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Reading the Nielsen and Chuang, I saw that every unitary operator $U$ can be written as $e^{i\alpha} R_n(\theta)$ for some well chosen $n \in \mathbb{R}^3$ and $0 \leq \theta < 2\pi$.

I would like to know if there is a simple criterion to ensure that $\alpha=0$, without knowing the value of $n$ or $\theta$.

As a consequence of it, using the fact that $e^{i\alpha}$ "disappear" when $U$ is seen as a rotation of the Bloch Sphere, and the fact that the composition of two rotations on $\mathbb{R}^3$ is also a rotation, I will have the proof that the composition of two morphisms $R_{n_1}(\theta_1) R_{n_2}(\theta_2)$ is on the form $R_{n_3}(\theta_3)$.

This problem is thus linked to the fact that the Bloch Sphere identify the unitary transformations that are equal up to a global phase (if I am right : $U_1$ and $U_2$, seen as morphisms on the Bloch sphere, are equal iff there are equal up to a global phase).

Edit: I precise I am interested by the result even if the global phase can be removed in one-qubit gates. One of the reasons is because of the multi-qubits gates, such as for exemple the two-bits gate that is a controled one-qubit gate.

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2 Answers 2

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As to your first question, I believe global phases can always be ignored, and we generally only concern ourselves with relative phases. So we don't really require that $\alpha=0$, we just ignore it.

As to your second point, when I read

are equal iff there are equal up to a global phase

I understand it as saying that they can have different global phases (since they don't matter). So you can have $U_1 = e^{i\alpha}R_n(\theta)$ and $U_2 = e^{i\beta}R_n(\theta)$, with $\alpha \neq \beta$, and we would say $U_1=U_2$ up to a global phase.

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  • $\begingroup$ Actually, I am interested for the strict equality. One of the reasons is because of the multi-qubit gates, as I precised it in my edit. But, more generally, I would also be happy to know if it is true, even if it isn't relevant for the quantum computation applications. $\endgroup$ Feb 6, 2023 at 21:59
  • $\begingroup$ Not sure I understand your edit; we can still ignore global phases for n-qubit operations. Check out my answer here quantumcomputing.stackexchange.com/a/30077/19585, where we have an explicit example of ignoring global phases in a two-qubit gate. $\endgroup$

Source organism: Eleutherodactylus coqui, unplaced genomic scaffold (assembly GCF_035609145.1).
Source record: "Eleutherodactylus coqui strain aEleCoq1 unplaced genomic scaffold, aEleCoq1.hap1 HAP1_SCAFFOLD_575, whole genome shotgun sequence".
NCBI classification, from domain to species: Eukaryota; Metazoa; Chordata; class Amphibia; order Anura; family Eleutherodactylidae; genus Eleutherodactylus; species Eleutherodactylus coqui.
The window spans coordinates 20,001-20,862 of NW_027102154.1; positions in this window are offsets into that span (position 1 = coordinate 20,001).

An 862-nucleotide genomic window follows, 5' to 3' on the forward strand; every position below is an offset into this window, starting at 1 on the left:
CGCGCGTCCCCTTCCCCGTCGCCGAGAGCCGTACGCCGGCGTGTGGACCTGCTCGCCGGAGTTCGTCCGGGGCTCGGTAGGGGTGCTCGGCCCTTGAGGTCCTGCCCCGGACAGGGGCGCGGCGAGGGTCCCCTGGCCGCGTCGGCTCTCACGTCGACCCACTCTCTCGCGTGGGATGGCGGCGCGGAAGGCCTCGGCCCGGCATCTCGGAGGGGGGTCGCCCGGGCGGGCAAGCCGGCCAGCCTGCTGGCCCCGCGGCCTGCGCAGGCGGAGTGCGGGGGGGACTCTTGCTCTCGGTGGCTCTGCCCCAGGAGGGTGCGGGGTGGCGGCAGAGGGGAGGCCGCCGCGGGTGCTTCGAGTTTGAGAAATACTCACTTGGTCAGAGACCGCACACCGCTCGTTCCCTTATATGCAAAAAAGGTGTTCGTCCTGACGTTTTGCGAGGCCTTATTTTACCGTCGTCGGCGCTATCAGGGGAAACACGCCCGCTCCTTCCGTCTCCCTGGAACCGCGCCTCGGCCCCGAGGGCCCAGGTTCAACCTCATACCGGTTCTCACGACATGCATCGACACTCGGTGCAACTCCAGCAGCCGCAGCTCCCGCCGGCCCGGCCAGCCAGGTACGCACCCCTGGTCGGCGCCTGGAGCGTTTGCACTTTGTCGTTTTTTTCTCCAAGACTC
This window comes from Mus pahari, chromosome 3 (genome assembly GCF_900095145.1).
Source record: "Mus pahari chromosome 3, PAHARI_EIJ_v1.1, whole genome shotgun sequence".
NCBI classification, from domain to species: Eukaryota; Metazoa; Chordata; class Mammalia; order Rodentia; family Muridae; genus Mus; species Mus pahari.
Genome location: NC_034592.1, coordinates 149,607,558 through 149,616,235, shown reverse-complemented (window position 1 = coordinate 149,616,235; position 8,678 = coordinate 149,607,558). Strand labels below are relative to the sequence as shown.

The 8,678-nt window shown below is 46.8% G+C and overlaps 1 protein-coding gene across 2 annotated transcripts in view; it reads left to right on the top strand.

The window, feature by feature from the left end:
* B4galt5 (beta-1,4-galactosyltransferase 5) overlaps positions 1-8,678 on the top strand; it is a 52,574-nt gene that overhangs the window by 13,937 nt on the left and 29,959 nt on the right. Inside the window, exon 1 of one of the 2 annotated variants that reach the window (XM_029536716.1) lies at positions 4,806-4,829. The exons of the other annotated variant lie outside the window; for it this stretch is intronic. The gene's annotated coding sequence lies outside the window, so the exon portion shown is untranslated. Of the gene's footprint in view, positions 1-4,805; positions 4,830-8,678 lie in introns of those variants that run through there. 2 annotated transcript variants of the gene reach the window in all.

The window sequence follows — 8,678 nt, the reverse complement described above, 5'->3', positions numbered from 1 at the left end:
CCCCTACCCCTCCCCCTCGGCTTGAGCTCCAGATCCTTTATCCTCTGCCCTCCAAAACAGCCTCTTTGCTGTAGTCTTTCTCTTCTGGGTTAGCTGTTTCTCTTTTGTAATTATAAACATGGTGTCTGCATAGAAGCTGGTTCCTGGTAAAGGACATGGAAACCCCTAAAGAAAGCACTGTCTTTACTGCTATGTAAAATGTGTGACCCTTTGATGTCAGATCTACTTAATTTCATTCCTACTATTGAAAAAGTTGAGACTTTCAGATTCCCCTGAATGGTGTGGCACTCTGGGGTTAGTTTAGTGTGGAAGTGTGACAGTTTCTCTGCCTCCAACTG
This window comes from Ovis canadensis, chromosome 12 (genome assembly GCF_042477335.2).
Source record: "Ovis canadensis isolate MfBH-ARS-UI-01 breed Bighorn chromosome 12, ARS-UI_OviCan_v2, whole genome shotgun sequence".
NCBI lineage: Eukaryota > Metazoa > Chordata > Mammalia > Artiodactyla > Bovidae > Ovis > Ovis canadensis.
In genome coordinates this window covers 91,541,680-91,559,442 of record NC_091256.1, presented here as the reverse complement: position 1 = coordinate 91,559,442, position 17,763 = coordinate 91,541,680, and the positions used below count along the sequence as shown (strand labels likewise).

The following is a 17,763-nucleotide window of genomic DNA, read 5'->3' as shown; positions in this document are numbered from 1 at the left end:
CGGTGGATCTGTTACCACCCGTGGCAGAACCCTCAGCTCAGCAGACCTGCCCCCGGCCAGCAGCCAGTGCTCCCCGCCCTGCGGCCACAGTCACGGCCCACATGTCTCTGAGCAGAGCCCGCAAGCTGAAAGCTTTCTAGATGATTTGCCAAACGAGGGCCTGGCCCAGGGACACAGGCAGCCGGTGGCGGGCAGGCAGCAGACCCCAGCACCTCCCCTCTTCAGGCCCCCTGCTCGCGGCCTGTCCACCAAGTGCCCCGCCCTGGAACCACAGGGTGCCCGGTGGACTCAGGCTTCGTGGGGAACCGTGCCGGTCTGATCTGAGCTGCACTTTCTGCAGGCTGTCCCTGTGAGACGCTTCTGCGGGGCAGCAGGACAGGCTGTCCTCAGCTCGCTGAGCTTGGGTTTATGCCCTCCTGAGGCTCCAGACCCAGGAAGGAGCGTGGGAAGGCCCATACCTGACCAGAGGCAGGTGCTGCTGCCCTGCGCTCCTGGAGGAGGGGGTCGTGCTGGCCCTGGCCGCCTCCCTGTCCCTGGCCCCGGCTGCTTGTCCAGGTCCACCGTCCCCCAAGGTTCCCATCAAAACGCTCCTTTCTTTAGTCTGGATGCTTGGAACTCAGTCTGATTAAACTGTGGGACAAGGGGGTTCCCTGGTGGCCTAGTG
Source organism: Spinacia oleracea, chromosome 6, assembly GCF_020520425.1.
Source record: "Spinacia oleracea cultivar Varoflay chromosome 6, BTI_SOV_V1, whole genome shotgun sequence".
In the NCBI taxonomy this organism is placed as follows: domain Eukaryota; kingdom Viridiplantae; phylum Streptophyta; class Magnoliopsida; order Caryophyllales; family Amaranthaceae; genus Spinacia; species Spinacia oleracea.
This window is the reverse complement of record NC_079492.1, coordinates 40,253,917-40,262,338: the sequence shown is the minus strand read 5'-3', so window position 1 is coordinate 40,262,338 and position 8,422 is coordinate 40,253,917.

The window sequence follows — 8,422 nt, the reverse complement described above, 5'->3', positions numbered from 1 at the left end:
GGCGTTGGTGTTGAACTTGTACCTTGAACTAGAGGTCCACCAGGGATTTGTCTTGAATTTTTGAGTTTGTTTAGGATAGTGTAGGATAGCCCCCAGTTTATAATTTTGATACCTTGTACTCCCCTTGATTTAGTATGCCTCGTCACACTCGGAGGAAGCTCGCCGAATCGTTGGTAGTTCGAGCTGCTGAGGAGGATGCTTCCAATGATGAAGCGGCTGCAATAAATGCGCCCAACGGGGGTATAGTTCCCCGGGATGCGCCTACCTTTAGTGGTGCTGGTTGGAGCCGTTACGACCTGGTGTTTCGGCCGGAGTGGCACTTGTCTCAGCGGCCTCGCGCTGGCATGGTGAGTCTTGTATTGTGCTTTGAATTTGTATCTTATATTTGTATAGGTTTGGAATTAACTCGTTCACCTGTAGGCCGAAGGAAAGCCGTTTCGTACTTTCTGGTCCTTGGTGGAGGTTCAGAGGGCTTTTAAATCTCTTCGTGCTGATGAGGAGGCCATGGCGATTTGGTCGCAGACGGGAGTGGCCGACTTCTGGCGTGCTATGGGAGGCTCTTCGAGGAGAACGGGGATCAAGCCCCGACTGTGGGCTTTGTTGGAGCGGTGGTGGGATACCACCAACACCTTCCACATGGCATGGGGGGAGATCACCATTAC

– Bebotron
    Feb 6, 2023 at 22:40
  • $\begingroup$ Thanks for the link! I think there is indeed some point where I have a difficulty. My interest to keep the global phase for a one-qubit gate $U$ is to deal with controlled bit gate because I think that the global phase of $U$ becomes a relative phase if I study the controlled U gate. More generally, I think there is probably examples of multi-qubit gates V that are constructed using U, in such a way that the global phase of U only becomes relative phases in V and thus, has an effect. $\endgroup$ Feb 7, 2023 at 8:29
  • $\begingroup$ I'd be interested to see specific examples of gates you're looking at where this may be the case. It should not affect a controlled-$U$ operation. Consider the controlled operation $C(U)|a\rangle|b\rangle \rightarrow |a\rangle U|b\rangle$. You can always take out an arbitrary factor from $U$ to make it $e^{-i\alpha}U$, which again just gives you the same state up to a global phase factor $ |a\rangle e^{-i\alpha}U|b\rangle$, which can be ignored. Chapter 2 of Nielsen and Chuang should help you out. $\endgroup$
    – Bebotron
    Feb 7, 2023 at 9:23
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    $\begingroup$ For example, if I consider $U$ acting on the second qubit, controlled by the first qubit, and if I apply this gate to a state $\alpha |0\rangle| \phi \rangle + \beta | 1\rangle | \psi\rangle$, I think the result will be $| u\rangle= \alpha |0\rangle |\phi\rangle + \beta |1\rangle U(|\psi\rangle)$. If I replace $U$ by $e^{i\theta}U$, the result will instead be $|v\rangle = \alpha | 0\rangle |\phi\rangle + e^{i\theta}\beta |1\rangle U(|\psi\rangle)$, which is a change of relative phase, and thus $|u\rangle$ can be different of $|v\rangle$. $\endgroup$ Feb 8, 2023 at 20:01
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$$ \text{det}(U)=1 $$ The rotations $R_n(\theta)$ are in the special unitary group, meaning that they have determinant 1. Hence, if you want $\alpha=0$, that would be achieved by having $\text{det}(U)=1$.

Sufficiency: let's assume that $\text{det}(U)=1$. This means that its eigenvalues must be of the form $e^{\pm i\theta}$. Let $P$ be the projector onto one of these eigenvalues, so $$ U=e^{i\theta}P+e^{-i\theta}(I-P). $$ Since $P$ is a projector (Hermitian, rank 1), and the Pauli matrices are a basis, we can always write $$ P=\frac{1}{2}(I+\vec{n}\cdot\vec{\sigma}) $$ where $\vec{n}$ is real-valued and has length 1. Thus, $$ U=I\cos\theta+i\sin\theta \vec{n}\cdot\vec{\sigma}=e^{i\theta\vec{n}\cdot\vec{\sigma}}. $$

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  • $\begingroup$ By homogenity of the determinant, $\mathrm{det}(e^{i\alpha} U) = e^{i\alpha d}$ if $U\in SU(d)$. Hence, we can choose $\alpha = 2\pi k /d$ ($k\in\mathbb{Z}$) to get $\mathrm{det}(e^{i\alpha} U)=1$, i.e. $\alpha = 0, \pi$ for $d=2$. This is because the center of $SU(2)$ is $\{\pm I\}$. $\endgroup$ Mar 9, 2023 at 8:03
  • $\begingroup$ But if $\alpha=\pi$, there is an equivalent way of writing it such that $\alpha=0$, right? $\endgroup$
    – DaftWullie
    Mar 9, 2023 at 8:08
  • $\begingroup$ Yes indeed, we have $ - R_n(\theta) = R_n(\theta-\pi)$. I was missing that. Anyway, I doubt that a similar statement is true for for $d > 2$. $\endgroup$ Mar 9, 2023 at 13:35
  • $\begingroup$ @MarkusHeinrich agreed. $\endgroup$
    – DaftWullie
    Mar 9, 2023 at 13:57

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